Tag Archives: natural remedies for depression

6 Natural Remedies For Depression

natural remedies for depression

Along with the outpouring of sorrow that occurred this week with the news of the death of Robin Williams there has also been much discussion about depression – the nature of the illness, reminders to offer our support to those suffering with it, of ways to deal with it.

Clinical depression is a serious illness that needs treatment from a professional western or alternative health practitioner. However many of the symptoms of mild depression can be helped significantly by a variety of natural treatments that you can do for yourself or which a Natural Health practitioner can take you through.

There are many symptoms associated with mild or subthreshold depression including ongoing fatigue, poor sleep, appetite irregularities such as lack of appetite or comfort eating, a lack of interest in relationships events or celebrations, low self-esteem, anxiety, an inability to find motivation, or a feeling of being cut-off from life.

 

1. MINDSET

There have been studies done that confirm that a persons perception of life becomes a self-fulfilling prophecy. While depression is not all in the mind your frame of mind is really important for recovery. I am not suggesting you can just ‘snap out of it’. But, while acknowledging that there is something wrong, losing the depression label is a first stepto recovery.

When you buy into defining yourself with a label placed on you by someone else, whether it is a doctor, family or a friend, you relinquish your personal power and undermine your ability to get well. If you allow your thoughts to focus on the label, you accept for yourself the role of someone who is mentally unwell. It may seem simplistic but changing your mindset and making the decision to overcome your illness is the first step that allows you to move forward.

One way to do this is to carefully examine how you are affected by the people you mix with. Tuning into how you feel after spending time with a particular person allows you to sort out any that may be contributing to your low feelings. If you regularly feel disheartened after time spent with anyone it is better for your frame of mind and wellbeing to minimize time with that person.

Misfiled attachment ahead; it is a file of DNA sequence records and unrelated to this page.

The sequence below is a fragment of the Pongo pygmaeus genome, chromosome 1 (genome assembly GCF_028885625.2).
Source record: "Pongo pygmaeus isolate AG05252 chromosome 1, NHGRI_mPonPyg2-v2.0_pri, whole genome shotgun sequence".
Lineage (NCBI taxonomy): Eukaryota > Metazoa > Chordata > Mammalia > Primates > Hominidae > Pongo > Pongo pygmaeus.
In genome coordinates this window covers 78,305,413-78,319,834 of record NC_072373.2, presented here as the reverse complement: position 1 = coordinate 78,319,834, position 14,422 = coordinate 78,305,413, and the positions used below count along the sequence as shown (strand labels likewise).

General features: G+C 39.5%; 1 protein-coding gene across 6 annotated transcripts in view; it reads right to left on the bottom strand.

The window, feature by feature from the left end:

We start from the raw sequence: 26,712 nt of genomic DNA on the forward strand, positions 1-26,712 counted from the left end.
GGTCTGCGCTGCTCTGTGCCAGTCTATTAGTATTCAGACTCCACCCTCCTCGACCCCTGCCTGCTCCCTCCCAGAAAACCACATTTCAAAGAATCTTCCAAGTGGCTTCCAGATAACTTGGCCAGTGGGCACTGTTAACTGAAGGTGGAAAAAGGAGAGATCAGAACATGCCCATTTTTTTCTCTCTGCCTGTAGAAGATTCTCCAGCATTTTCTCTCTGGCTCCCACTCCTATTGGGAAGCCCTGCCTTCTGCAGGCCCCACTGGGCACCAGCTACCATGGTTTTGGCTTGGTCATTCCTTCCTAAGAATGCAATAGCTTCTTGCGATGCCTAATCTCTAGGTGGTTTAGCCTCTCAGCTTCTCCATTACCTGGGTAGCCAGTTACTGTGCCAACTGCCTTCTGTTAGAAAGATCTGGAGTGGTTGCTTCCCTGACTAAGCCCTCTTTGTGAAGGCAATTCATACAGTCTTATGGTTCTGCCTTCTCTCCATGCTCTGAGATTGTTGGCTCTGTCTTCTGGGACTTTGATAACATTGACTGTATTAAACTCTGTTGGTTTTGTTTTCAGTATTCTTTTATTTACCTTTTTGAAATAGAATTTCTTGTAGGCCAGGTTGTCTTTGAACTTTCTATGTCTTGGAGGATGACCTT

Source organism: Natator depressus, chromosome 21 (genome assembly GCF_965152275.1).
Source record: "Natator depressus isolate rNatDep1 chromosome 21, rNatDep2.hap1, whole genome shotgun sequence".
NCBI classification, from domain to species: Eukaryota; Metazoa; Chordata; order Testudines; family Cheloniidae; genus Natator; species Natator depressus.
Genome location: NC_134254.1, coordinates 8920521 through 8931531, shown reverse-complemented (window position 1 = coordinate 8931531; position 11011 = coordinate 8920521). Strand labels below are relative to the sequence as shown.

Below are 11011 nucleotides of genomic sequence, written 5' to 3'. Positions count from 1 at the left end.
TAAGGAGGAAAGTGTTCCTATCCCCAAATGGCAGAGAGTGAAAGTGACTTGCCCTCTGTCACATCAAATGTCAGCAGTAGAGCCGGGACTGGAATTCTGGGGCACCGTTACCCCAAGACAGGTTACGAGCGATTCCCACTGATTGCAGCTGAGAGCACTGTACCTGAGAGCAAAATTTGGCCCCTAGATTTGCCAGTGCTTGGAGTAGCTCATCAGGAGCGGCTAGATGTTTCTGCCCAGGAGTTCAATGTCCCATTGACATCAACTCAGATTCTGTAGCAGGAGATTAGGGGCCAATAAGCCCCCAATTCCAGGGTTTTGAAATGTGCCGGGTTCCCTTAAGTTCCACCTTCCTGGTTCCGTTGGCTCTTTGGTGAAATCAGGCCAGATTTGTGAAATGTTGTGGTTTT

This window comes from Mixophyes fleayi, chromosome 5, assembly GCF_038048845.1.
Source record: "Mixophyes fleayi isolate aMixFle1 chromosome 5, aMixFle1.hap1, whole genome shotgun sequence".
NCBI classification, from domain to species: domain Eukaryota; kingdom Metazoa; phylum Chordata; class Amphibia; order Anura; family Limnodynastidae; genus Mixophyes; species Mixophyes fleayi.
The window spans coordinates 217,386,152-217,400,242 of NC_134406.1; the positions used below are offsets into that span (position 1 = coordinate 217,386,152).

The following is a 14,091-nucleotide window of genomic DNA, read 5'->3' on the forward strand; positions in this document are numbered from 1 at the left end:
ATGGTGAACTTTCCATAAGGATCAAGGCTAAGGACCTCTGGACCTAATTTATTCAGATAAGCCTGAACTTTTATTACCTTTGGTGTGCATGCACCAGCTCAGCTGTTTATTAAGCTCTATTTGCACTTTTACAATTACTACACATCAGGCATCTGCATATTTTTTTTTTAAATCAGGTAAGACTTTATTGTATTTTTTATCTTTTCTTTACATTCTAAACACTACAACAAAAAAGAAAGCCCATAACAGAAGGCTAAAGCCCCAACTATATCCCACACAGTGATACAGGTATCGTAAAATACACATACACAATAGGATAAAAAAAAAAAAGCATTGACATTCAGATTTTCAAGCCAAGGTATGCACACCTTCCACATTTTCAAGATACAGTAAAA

What your feelings tell you about your relationships with others can come as a real surprise. But acting in congruence with your feelings can turn around your mindset, lift your mood and support you in getting well.

It is also worth asking yourself if your low feelings are linked to your life. Are you expected to sell out your integrity in your work? Are there problems in a relationship that you may need to end? Do you have creative outlets? Feel spiritually disconnected? Is your body restricting you?

Being honest with yourself may help you find the source of your depression. Sometimes having a counselor, psychologist or life coach to help you work through these and define a pathway to change makes things easier to achieve.

 

Learn how to choose the best Homeopathic remedies for acute illnesses

 

 2. HOMEOPATHY

Many natural therapies have a good record with alleviating the symptoms of depression. Acupuncture, herbal therapy and EFT are just a few.

Homeopathy also offers many options for depression. The Homeopathic remedy used depends on the particular symptoms you experience, as everyone’s experience of depression varies slightly, in both the expression and the emotions and thoughts and experiences behind it.

Homeopathy taken in accordance with homeopathic prescribing principles is particularly good at changing your mindset. It allows you to lift your head out of the depressive thoughts and start to move forward.

There are many Homeopathic remedies for depression. One of the first to consider for depression with obvious anxiety is Arsenicum album. These people are often quite particular about describing every little detail of their symptoms. They are often very worried that an illness has been missed and have often undertaken lots of investigative tests.

Another commonly used remedy, Ignatia, is a good remedy when depression follows bereavement or shock. These people are very emotional with lots of sudden mood swings and sudden tears or they may frequently sigh deeply. They don’t want sympathy and often take well meant help as criticism.

A person needing Natrum muriaticum responds differently to grief as does one needing Ignatia. This person builds a barrier and won’t release any emotion through crying. They hate sympathy from others although they are empathetic themselves and will readily care for others. They can be very sensitive and easily move into a lower mood from stimuli such as music.